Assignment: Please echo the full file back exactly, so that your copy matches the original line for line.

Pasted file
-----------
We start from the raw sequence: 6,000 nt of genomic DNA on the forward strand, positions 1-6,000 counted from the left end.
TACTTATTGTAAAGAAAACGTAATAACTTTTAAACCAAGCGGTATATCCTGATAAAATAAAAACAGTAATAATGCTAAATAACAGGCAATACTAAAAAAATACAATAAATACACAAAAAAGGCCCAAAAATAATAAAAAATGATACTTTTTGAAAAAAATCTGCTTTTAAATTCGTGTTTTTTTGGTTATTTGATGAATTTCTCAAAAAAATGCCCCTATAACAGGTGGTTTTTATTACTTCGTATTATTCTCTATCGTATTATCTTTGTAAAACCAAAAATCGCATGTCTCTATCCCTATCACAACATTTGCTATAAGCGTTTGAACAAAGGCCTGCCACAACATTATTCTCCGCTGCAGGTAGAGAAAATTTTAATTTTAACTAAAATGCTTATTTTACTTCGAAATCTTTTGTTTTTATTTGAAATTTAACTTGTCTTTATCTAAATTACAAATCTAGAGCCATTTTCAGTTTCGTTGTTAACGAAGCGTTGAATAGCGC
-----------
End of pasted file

We start from the raw sequence: 6,000 nt of genomic DNA on the forward strand, positions 1-6,000 counted from the left end.
TACTTATTGTAAAGAAAACGTAATAACTTTTAAACCAAGCGGTATATCCTGATAAAATAAAAACAGTAATAATGCTAAATAACAGGCAATACTAAAAAAATACAATAAATACACAAAAAAGGCCCAAAAATAATAAAAAATGATACTTTTTGAAAAAAATCTGCTTTTAAATTCGTGTTTTTTTGGTTATTTGATGAATTTCTCAAAAAAATGCCCCTATAACAGGTGGTTTTTATTACTTCGTATTATTCTCTATCGTATTATCTTTGTAAAACCAAAAATCGCATGTCTCTATCCCTATCACAACATTTGCTATAAGCGTTTGAACAAAGGCCTGCCACAACATTATTCTCCGCTGCAGGTAGAGAAAATTTTAATTTTAACTAAAATGCTTATTTTACTTCGAAATCTTTTGTTTTTATTTGAAATTTAACTTGTCTTTATCTAAATTACAAATCTAGAGCCATTTTCAGTTTCGTTGTTAACGAAGCGTTGAATAGCGC